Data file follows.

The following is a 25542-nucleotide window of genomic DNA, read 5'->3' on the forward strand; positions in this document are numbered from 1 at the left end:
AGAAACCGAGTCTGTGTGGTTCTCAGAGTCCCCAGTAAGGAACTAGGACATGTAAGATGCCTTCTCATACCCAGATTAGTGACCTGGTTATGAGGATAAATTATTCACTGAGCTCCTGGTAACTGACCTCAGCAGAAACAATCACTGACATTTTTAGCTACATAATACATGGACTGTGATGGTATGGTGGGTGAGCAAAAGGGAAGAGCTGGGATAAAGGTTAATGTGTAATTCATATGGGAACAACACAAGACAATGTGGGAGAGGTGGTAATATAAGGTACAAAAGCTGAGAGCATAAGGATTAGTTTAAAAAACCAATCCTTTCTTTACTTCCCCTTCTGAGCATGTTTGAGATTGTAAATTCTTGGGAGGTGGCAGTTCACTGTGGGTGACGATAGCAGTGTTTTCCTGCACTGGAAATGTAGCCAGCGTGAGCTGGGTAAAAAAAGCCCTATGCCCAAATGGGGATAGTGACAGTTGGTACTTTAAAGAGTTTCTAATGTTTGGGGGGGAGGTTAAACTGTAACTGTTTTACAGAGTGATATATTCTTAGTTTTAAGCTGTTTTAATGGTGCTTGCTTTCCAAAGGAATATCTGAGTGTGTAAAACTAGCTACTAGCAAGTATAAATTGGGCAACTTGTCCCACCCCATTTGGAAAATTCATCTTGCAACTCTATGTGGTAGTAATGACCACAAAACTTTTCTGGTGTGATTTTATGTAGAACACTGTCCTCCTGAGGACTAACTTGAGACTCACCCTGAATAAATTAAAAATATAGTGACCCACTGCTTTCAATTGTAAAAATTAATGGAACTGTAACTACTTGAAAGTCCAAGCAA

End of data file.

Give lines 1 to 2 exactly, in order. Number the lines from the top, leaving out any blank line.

The following is a 25542-nucleotide window of genomic DNA, read 5'->3' on the forward strand; positions in this document are numbered from 1 at the left end:
AGAAACCGAGTCTGTGTGGTTCTCAGAGTCCCCAGTAAGGAACTAGGACATGTAAGATGCCTTCTCATACCCAGATTAGTGACCTGGTTATGAGGATAAATTATTCACTGAGCTCCTGGTAACTGACCTCAGCAGAAACAATCACTGACATTTTTAGCTACATAATACATGGACTGTGATGGTATGGTGGGTGAGCAAAAGGGAAGAGCTGGGATAAAGGTTAATGTGTAATTCATATGGGAACAACACAAGACAATGTGGGAGAGGTGGTAATATAAGGTACAAAAGCTGAGAGCATAAGGATTAGTTTAAAAAACCAATCCTTTCTTTACTTCCCCTTCTGAGCATGTTTGAGATTGTAAATTCTTGGGAGGTGGCAGTTCACTGTGGGTGACGATAGCAGTGTTTTCCTGCACTGGAAATGTAGCCAGCGTGAGCTGGGTAAAAAAAGCCCTATGCCCAAATGGGGATAGTGACAGTTGGTACTTTAAAGAGTTTCTAATGTTTGGGGGGGAGGTTAAACTGTAACTGTTTTACAGAGTGATATATTCTTAGTTTTAAGCTGTTTTAATGGTGCTTGCTTTCCAAAGGAATATCTGAGTGTGTAAAACTAGCTACTAGCAAGTATAAATTGGGCAACTTGTCCCACCCCATTTGGAAAATTCATCTTGCAACTCTATGTGGTAGTAATGACCACAAAACTTTTCTGGTGTGATTTTATGTAGAACACTGTCCTCCTGAGGACTAACTTGAGACTCACCCTGAATAAATTAAAAATATAGTGACCCACTGCTTTCAATTGTAAAAATTAATGGAACTGTAACTACTTGAAAGTCCAAGCAA